Tuesday, January 15, 2013

One Brilliant Day

The stratus prevailed.

This morning, half the sky was an amazing flying circus of cirrus clouds, swooshing this way and that, combining with altocumulus in a holy mackerel circus, and even jollying a pallet of gray cirrostratus undulatus. It was quite a show at eight a.m., and the sky was a wide-eyed arena of barnum and bailey blue. I was glad I'd given in and driven Matt to school just to see that madcap chalkboard from a stoplight ringside seat.

But now it's three twenty-three and the sky is all pale gray, all stratus, vast as an elephant's backside. Betokening change. The meteorologists can read the signs. The rest of us are dumbfounded gawkers and sky illiterates, except for a field guide knowledge of the basic Latin names paired with a page of photos. Except those don't show the change, and weather is an ocean of change. An ocean of Chang. A sea surface full of changes, like that great poem by Wallace Stevens, "Sea Surface Full of Clouds."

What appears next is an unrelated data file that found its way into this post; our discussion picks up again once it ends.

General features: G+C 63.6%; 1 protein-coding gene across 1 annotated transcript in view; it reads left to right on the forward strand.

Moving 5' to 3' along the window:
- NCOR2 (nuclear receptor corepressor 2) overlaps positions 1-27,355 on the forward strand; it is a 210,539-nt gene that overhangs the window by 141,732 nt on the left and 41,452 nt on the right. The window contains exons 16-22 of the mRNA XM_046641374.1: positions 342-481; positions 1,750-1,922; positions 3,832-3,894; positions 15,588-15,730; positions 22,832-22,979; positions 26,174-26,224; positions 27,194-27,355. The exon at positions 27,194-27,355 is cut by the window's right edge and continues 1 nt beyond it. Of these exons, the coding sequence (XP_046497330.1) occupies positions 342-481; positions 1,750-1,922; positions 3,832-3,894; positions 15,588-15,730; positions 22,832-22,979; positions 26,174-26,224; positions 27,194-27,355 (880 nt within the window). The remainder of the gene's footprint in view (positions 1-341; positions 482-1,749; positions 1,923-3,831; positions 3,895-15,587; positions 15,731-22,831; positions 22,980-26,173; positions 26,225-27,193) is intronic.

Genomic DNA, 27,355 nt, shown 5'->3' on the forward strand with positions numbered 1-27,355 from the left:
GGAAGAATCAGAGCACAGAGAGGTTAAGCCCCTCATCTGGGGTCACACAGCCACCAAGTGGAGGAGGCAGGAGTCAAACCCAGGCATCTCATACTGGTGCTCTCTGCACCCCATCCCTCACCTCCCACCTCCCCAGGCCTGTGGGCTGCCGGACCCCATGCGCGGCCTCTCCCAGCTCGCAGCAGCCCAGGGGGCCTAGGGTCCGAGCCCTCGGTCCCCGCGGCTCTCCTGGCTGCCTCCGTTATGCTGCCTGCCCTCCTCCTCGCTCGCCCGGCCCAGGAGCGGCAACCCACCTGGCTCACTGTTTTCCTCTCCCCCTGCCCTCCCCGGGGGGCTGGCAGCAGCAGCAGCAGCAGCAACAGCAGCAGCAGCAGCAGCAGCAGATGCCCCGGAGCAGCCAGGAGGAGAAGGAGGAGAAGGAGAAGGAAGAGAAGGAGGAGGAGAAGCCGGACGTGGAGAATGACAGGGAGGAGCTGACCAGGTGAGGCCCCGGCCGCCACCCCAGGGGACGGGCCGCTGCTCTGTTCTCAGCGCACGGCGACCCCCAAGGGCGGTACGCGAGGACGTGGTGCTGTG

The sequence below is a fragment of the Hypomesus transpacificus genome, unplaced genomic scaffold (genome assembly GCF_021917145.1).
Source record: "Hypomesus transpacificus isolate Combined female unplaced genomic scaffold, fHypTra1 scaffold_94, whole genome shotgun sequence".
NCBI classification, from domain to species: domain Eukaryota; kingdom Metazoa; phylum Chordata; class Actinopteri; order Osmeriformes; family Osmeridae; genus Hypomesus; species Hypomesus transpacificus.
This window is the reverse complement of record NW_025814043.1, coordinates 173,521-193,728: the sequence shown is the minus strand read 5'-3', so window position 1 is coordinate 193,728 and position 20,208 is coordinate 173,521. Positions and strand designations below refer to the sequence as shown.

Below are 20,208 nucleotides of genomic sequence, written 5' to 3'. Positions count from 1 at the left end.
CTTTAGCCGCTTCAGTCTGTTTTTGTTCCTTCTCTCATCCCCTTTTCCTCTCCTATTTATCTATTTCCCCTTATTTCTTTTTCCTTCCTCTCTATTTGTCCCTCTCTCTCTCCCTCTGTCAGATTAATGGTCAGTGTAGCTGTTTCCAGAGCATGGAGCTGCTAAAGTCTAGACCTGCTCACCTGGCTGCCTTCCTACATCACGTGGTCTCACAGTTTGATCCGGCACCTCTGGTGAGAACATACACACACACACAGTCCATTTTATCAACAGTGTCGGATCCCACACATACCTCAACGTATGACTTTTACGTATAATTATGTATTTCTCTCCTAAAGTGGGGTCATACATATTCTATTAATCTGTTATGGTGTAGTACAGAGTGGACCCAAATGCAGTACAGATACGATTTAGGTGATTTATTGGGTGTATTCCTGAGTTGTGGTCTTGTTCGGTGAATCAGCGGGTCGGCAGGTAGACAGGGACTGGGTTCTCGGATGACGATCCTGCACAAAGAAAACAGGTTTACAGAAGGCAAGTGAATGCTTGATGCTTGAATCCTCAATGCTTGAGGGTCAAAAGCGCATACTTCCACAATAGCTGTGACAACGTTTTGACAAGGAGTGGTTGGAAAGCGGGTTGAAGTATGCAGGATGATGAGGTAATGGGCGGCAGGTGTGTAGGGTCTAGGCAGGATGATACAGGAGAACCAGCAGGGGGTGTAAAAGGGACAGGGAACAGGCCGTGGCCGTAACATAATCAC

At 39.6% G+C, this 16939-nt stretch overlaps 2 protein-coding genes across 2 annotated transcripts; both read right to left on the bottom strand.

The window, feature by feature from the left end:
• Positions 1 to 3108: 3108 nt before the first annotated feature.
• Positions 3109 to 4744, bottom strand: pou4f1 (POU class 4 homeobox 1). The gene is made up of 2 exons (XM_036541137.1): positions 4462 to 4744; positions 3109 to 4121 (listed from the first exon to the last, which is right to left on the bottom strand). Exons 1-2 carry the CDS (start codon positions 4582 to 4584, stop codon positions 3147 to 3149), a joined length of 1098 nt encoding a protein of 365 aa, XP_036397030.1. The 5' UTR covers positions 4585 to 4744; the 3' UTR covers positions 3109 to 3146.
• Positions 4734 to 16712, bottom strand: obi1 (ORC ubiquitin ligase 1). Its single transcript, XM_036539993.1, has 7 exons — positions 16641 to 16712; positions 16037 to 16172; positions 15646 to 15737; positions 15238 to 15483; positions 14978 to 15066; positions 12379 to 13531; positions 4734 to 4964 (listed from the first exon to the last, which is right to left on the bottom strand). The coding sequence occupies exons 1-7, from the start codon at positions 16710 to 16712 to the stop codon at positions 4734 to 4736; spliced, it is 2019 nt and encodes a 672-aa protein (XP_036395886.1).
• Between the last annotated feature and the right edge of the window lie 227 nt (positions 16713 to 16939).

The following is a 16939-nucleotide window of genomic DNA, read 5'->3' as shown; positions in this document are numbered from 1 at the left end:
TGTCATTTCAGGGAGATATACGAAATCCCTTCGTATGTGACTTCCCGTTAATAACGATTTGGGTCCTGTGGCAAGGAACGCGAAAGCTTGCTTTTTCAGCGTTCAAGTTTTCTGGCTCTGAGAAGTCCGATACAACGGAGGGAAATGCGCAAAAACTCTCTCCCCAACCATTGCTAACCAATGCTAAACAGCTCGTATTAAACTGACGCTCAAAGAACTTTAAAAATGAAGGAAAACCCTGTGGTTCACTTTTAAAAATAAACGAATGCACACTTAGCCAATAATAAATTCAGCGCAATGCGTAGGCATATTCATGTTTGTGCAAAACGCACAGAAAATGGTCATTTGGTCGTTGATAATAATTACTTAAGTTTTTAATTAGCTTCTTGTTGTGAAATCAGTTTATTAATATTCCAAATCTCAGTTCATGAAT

Yesterday's notes:  

The thaw continueth. Must be close to sixty today. We are 
grinning our way into global warming like frogs admiring the roomy quarters of an alligator's maw. 

Me too. I've got my soup and corn muffin outside of Jam 'n 
Java on a picnic table for all to see as an advertisement of the day. Though someone might justly tell me, "Don't encourage it." Like the mother I passed on the bike path who was telling her child: "Old Man Winter says, 'It's not time for spring 
flowers!' "  Which in turn reminds me of a line in a poem by 
Antonio Machado, translated by Robert Bly. It's the last line:

The Wind, One Brilliant Day     
The wind, one brilliant day, called to my soul with an odor of jasmine. 'In return for the odor of my jasmine, I'd like all the odor of your roses.' 'I have no roses; all the flowers in my garden are dead.' 'Well then, I'll take the withered petals and the yellow leaves and the waters of the fountain.' the wind left. And I wept. And I said to myself: 'What have you done with the garden that was entrusted to
Have we woken our garden up when it should be sleeping?
Will the four inches of snow
tomorrow lull it back to sleep?

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